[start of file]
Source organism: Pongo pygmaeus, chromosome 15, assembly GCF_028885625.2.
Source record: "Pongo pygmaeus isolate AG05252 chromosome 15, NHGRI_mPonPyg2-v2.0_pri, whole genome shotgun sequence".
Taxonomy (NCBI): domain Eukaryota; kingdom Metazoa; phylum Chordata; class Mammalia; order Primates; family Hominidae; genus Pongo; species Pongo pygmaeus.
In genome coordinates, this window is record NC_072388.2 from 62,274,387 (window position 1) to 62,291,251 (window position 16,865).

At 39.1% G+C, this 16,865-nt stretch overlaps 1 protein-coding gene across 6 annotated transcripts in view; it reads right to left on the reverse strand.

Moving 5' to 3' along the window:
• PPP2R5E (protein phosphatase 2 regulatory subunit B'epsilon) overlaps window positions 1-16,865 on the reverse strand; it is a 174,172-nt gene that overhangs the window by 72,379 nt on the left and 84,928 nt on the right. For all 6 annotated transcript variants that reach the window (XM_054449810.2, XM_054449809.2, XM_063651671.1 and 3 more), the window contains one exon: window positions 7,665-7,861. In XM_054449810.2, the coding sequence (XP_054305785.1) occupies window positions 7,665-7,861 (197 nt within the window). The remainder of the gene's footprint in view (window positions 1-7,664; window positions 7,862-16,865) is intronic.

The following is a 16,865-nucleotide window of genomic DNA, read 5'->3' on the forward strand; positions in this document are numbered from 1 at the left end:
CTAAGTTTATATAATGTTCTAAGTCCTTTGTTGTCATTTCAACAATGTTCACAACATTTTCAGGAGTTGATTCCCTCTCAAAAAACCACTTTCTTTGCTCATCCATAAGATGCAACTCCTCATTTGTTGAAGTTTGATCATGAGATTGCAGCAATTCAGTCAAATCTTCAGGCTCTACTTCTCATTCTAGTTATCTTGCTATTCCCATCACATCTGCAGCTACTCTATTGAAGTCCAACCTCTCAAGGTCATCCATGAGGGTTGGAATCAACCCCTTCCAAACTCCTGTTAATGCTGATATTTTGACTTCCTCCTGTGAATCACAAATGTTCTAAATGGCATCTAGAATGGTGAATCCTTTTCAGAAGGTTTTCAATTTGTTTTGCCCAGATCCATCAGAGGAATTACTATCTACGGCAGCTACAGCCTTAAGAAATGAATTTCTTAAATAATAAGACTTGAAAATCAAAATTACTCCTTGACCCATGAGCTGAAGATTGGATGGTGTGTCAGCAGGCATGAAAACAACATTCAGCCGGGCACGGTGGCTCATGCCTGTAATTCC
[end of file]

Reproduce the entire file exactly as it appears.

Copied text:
Source organism: Pongo pygmaeus, chromosome 15, assembly GCF_028885625.2.
Source record: "Pongo pygmaeus isolate AG05252 chromosome 15, NHGRI_mPonPyg2-v2.0_pri, whole genome shotgun sequence".
Taxonomy (NCBI): domain Eukaryota; kingdom Metazoa; phylum Chordata; class Mammalia; order Primates; family Hominidae; genus Pongo; species Pongo pygmaeus.
In genome coordinates, this window is record NC_072388.2 from 62,274,387 (window position 1) to 62,291,251 (window position 16,865).

At 39.1% G+C, this 16,865-nt stretch overlaps 1 protein-coding gene across 6 annotated transcripts in view; it reads right to left on the reverse strand.

Moving 5' to 3' along the window:
• PPP2R5E (protein phosphatase 2 regulatory subunit B'epsilon) overlaps window positions 1-16,865 on the reverse strand; it is a 174,172-nt gene that overhangs the window by 72,379 nt on the left and 84,928 nt on the right. For all 6 annotated transcript variants that reach the window (XM_054449810.2, XM_054449809.2, XM_063651671.1 and 3 more), the window contains one exon: window positions 7,665-7,861. In XM_054449810.2, the coding sequence (XP_054305785.1) occupies window positions 7,665-7,861 (197 nt within the window). The remainder of the gene's footprint in view (window positions 1-7,664; window positions 7,862-16,865) is intronic.

The following is a 16,865-nucleotide window of genomic DNA, read 5'->3' on the forward strand; positions in this document are numbered from 1 at the left end:
CTAAGTTTATATAATGTTCTAAGTCCTTTGTTGTCATTTCAACAATGTTCACAACATTTTCAGGAGTTGATTCCCTCTCAAAAAACCACTTTCTTTGCTCATCCATAAGATGCAACTCCTCATTTGTTGAAGTTTGATCATGAGATTGCAGCAATTCAGTCAAATCTTCAGGCTCTACTTCTCATTCTAGTTATCTTGCTATTCCCATCACATCTGCAGCTACTCTATTGAAGTCCAACCTCTCAAGGTCATCCATGAGGGTTGGAATCAACCCCTTCCAAACTCCTGTTAATGCTGATATTTTGACTTCCTCCTGTGAATCACAAATGTTCTAAATGGCATCTAGAATGGTGAATCCTTTTCAGAAGGTTTTCAATTTGTTTTGCCCAGATCCATCAGAGGAATTACTATCTACGGCAGCTACAGCCTTAAGAAATGAATTTCTTAAATAATAAGACTTGAAAATCAAAATTACTCCTTGACCCATGAGCTGAAGATTGGATGGTGTGTCAGCAGGCATGAAAACAACATTCAGCCGGGCACGGTGGCTCATGCCTGTAATTCC